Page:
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High content imaging

Phenotypic changes in cell models can provide valuable insights about the efficacy, safety and mechanism of action of therapeutic candidates. High content imaging (HCI) applies automated microscopy, fluorescent imaging and multiparameter algorithms to visualize phenotypic changes. At Ncardia, we have the expertise to combine iPSC-derived healthy and diseased models with consistent HCI assays to help you make critical decisions faster and with higher confidence.

  • 3D phenotypic characterization
  • Assessment of multiple targets simultaneously
  • Visualize complex cellular and sub-cellular structures

Do you want to explore how this assay can help you progress your drug discovery programs? Contact an expert.


HCI based on iPSC-derived models enables the study of drug-induced morphological and spatial changes in the cells. It can be used as a primary screening for hit and lead identification or to visualize changes in more complex cellular systems during lead optimization. Our scientists optimize the assays and process the data to deliver relevant information on cell viability, proliferation, morphology or biomarker expression, among others.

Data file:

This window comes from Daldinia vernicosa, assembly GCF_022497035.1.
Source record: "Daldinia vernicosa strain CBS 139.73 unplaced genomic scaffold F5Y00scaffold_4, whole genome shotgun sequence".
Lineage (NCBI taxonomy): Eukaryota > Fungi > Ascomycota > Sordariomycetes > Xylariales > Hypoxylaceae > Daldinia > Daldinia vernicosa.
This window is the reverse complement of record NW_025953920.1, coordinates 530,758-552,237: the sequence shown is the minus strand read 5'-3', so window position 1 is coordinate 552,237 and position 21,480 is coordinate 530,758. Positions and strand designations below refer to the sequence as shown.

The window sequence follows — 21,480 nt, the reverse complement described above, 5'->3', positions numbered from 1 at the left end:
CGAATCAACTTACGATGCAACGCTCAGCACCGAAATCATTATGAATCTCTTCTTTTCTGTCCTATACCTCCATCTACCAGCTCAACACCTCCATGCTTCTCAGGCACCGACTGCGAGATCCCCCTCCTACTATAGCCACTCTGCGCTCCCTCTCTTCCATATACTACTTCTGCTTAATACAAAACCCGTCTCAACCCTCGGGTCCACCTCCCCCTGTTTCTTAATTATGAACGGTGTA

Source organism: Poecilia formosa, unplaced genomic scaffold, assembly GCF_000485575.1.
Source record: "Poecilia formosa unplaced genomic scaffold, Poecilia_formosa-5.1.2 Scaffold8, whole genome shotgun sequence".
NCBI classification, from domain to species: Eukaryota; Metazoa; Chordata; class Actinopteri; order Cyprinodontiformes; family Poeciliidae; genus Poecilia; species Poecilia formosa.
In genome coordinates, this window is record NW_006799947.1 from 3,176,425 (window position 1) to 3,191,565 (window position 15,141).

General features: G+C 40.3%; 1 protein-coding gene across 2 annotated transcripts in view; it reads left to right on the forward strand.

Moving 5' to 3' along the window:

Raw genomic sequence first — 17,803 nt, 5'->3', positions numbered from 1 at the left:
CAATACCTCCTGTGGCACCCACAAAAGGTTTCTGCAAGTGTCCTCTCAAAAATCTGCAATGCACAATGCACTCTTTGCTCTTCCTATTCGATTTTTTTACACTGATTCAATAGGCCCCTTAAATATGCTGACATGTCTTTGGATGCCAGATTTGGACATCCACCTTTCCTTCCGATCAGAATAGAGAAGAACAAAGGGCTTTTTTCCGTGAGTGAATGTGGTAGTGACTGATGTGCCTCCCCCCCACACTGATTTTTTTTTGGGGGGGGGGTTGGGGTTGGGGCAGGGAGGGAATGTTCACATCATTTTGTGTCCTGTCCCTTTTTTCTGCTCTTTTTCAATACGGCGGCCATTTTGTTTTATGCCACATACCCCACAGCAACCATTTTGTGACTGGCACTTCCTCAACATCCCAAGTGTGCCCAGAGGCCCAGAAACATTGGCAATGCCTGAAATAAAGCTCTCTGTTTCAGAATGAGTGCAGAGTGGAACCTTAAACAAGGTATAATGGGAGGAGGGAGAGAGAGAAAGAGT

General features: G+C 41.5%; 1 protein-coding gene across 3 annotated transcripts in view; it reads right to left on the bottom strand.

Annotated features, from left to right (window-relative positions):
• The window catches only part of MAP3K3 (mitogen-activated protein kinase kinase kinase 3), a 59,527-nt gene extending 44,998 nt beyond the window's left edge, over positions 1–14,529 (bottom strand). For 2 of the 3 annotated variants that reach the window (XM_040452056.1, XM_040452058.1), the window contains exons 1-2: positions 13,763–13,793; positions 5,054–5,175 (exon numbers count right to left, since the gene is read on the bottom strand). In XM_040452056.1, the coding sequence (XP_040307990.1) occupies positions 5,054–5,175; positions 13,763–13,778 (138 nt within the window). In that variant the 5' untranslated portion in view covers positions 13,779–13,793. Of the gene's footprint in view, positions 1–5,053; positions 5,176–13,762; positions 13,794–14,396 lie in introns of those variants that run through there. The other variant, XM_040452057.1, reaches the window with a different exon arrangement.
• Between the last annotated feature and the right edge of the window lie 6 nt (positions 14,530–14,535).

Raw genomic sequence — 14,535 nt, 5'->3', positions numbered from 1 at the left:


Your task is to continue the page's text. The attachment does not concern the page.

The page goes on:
High-throughput screening of anti-hypertrophy drugs based on NT-proBNP biomarker detection with high content imaging

To identify new treatments for cardiac hypertrophy, our scientists generated an iPSC-derived model of hypertrophic cardiomyopathy and used HCI for hit validation with 341 compounds. The intracellular expression of NT-proBNP biomarker was used as readout to determine the efficacy of the anti-hypertrophic hit compounds.

Representative confocal images of control and endothelin-1 treated human iPSC-derived cardiomyocytes stained for BNP hypertrophy biomarker (green) and DAPI (blue - nuclei).

Evaluation of lysosomal dysfunction in a human iPSC-derived model of Alzheimer’s disease with high content imaging.

Lysosomal dysfunction is a hallmark for neurodegeneration. Using HCI, we can detect lysotracker marker to localized lysosomes and determine the capacity of new therapeutic candidates to rescue lysosomal dysfunction.